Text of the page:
The fact that KwaZulu-Natal (KZN) has to self-fund R6.3bn from internal sources, in order to provide for the Covid-19 relief programme, has left our province in an extremely vulnerable financial position. It is also evident that with the adoption of the 2020/21 Special Adjustments Budget, KZN is entering into an unchartered fiscal space – one which will test the limits of the effective functioning of the provincial state.
The reality is that there is little or no fall back mechanism, nor is there any chance of a bail out by national government. there is no chance of a bail out. If ANC-led provincial government gets it wrong, it will only have itself to blame. Finance Minister, Tito Mboweni, recently highlighted the fault lines when he stated, “Our public finances which reached an unsustainable position before the pandemic, are now overstretched. We will face tough choices in the coming month. We will have to make painful sacrifices and must be resolute in implementing desperately needed reforms.”
No matter how KZN slices up the fiscal pie, it will all come to nothing without the necessary vehicle to effectively utilize the allocations – everything else is moot and frankly irrelevant.
For some time now, the Democratic Alliance in KZN has been a proponent of developing an ethical capable state, or indicating the lack thereof. During the previous parliamentary term, this was in fact my mantra. Naturally, its merits were shrugged off by the ANC in this province even denying this challenge. They also went so far as to accuse me of being a prophet of doom, trying to score cheap political points and of course – the ANC’s fall back stance – nothing but a racist.
It is therefore interesting to note that his Excellency President Cyril Ramaphosa, also President of the ANC, in January of this year admitted that in all spheres of government the state lacks the capacity to meet people’s needs. He was quoted as saying, “A capable state starts with people who work in it. Officials and managers must possess the right financial and technical skills and other expertise. We are committed to end the practice of poorly qualified individuals being parachuted into positions of authority through political patronage. There should be consequences for all those in public service who do not do their work.”
I have to say that I feel vindicated. When it comes from the President, it cannot be labelled as the utterings of a naysayer, a political opportunist or a racist!
The question is – now that KZN has an adjusted budget, can our state implement it efficiently and effectively? And – is our provincial government listening to the President and building a capable state? Pre-Covid-19 and it was already clear that not all was good in the state of KZN, with a disturbing phenomenon – serious contravention of the Public Finance Management Act (PFMA)- having crept back into at least four Departments during the 2019/20 financial year. A sad regression indeed.
This applies specifically to the contravention of S43(4)(a) which has seen Departments utilize specifically and exclusively appropriated funds to accommodate spending pressures in other areas. In simple terms, this is a direct result of negative cash flow and spending pressure. Further simplification is that these specifically and exclusively appropriated funds are used to fund operations. In the past, the provincial government put a stop to this through the cash blocking system. However, it seems that some Departments may have found a loophole to this system – by just paying salaries.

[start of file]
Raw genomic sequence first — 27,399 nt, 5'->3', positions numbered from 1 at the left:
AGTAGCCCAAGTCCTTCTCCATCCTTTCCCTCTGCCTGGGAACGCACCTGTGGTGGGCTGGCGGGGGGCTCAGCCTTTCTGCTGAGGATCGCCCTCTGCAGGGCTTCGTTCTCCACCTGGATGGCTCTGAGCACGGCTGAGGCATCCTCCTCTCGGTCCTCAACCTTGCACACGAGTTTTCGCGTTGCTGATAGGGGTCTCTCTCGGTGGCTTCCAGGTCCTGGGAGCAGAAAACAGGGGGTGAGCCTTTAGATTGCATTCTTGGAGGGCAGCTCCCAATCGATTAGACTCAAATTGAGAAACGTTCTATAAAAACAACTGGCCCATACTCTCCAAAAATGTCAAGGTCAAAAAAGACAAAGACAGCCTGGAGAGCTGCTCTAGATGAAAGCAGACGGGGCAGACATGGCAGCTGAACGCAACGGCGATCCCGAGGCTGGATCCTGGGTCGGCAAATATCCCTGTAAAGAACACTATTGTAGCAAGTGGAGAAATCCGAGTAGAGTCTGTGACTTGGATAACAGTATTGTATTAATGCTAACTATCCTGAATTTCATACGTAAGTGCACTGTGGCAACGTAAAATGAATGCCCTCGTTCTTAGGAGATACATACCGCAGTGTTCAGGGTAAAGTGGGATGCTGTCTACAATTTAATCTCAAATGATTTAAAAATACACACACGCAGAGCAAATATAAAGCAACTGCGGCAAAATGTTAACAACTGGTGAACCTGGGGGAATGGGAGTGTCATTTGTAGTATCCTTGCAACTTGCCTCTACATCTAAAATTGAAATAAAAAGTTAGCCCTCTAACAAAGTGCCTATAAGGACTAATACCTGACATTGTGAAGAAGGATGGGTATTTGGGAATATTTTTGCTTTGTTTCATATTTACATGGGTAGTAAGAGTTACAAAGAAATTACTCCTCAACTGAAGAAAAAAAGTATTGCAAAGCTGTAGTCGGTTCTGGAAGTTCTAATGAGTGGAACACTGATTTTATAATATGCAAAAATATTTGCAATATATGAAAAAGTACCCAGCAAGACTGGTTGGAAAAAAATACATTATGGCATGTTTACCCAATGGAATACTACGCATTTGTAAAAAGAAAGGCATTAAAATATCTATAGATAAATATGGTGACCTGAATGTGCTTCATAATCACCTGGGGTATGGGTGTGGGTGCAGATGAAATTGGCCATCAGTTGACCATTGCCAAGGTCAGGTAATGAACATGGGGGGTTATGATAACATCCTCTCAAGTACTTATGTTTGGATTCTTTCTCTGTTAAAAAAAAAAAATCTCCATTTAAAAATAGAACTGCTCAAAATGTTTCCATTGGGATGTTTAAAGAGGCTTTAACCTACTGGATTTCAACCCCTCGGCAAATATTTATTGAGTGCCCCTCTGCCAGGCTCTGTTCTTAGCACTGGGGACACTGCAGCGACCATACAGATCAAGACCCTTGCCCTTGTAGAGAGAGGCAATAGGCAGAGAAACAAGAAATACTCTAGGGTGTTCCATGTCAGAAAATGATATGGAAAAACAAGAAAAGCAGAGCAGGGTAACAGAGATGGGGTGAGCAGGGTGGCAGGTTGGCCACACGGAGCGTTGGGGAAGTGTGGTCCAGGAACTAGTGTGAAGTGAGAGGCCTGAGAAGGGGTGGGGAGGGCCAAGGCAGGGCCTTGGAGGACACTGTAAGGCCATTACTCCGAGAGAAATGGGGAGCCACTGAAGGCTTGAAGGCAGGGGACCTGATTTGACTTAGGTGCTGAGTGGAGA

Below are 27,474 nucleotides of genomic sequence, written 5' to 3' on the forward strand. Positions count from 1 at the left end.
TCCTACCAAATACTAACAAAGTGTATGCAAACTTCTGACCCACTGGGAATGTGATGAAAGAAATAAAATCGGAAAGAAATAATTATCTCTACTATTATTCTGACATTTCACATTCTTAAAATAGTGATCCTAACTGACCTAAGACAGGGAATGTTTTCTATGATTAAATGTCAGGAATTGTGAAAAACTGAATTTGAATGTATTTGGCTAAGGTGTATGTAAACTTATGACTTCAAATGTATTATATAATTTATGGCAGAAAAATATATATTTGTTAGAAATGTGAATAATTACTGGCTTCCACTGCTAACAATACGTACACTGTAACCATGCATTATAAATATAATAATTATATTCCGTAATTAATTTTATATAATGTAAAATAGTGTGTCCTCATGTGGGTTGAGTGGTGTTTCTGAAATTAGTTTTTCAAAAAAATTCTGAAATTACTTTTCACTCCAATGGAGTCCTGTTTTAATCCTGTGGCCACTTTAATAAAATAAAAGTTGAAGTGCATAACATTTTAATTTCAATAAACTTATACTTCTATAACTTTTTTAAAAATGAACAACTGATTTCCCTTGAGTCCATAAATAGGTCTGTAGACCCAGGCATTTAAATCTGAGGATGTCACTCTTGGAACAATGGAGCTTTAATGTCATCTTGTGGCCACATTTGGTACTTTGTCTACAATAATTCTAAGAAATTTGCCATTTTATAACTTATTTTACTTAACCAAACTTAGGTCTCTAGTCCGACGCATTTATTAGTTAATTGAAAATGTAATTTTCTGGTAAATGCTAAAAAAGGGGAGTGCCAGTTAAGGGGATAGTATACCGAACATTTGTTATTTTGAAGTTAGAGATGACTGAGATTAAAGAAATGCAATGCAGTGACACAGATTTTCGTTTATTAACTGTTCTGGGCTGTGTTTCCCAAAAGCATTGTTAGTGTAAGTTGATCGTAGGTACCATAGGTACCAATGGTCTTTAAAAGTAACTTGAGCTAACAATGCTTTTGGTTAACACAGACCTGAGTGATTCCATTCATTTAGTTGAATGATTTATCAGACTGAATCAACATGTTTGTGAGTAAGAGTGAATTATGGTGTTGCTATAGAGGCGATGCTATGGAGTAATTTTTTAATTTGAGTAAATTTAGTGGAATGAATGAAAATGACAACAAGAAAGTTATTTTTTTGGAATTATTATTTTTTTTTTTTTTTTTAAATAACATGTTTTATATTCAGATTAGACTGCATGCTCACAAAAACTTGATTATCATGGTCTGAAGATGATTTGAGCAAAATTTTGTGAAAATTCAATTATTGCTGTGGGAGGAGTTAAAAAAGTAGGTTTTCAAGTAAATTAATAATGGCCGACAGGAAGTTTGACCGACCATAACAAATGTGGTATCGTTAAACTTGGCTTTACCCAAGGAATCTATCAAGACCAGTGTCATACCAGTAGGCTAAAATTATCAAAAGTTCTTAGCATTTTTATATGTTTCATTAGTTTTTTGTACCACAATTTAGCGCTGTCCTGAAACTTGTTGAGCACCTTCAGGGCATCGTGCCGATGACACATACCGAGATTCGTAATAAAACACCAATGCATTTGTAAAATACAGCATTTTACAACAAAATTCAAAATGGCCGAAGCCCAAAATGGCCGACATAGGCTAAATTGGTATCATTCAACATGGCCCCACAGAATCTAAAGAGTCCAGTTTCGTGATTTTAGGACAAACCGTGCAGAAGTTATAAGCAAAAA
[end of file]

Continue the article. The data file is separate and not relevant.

Departments found guilty of contravening this section of the PFMA will face “first charges” in the outer year’s budget. So, even though KZN’s Education Department receives additional funds in the adjusted budget, it will have to repay any contravention of S43(4)(a). Then there are the province’s Departments of Public Works and Social Development – both of which had their budgets reduced in the adjustment – which could now face additional first charges, compounding the situation in an already fiscally challenging climate.
To date, KZN has shown little indication of trying to transverse the fiscal quagmire by building the capable and ethical state needed to implement the adjusted budget. The DA is also not convinced that moving Forensic Investigations from Treasury to the Office of the Premier is in the best interests of transparency and effective governance, a move which took place very quietly and under the radar even though Treasury appeared to be doing a fine job.
One of the reasons I raise this is due to what appears to be an unresolved matter relating to the Director-General within the Office of the Premier, Dr Mkhize. The Public Protector (PP), Busisiwe Mkhwebane implicated Dr Mkhize in a R70million tender scandal relating to a Nelson Mandela memorial service while she was D-G in Mumalanga. The PP went a step further and recommended that Premier Sihle Zikalala “take appropriate action” against Mkhize.
The DA is not sure whether this was ever complied with? I could be wrong but today would be a good time to set the record straight. Then of course, there is the corridor talk that the Premier is not in control of his own Department and that little or no vetting of appointed officials is taking place. Perhaps the Premier can elaborate on this claim?
Today, the DA’s challenge to the ANC is this – if the ANC is truly committed to cleaning up our province and creating an ethical capable state, then it must allow a member of the opposition to chair KZN’s new ad hoc committee which is to be tasked with forensic investigations. This is already being done in the Western Cape, where the ANC, as opposition in that province, chairs SCOPA. If the ANC in KZN has nothing to hide, then it should have nothing to fear.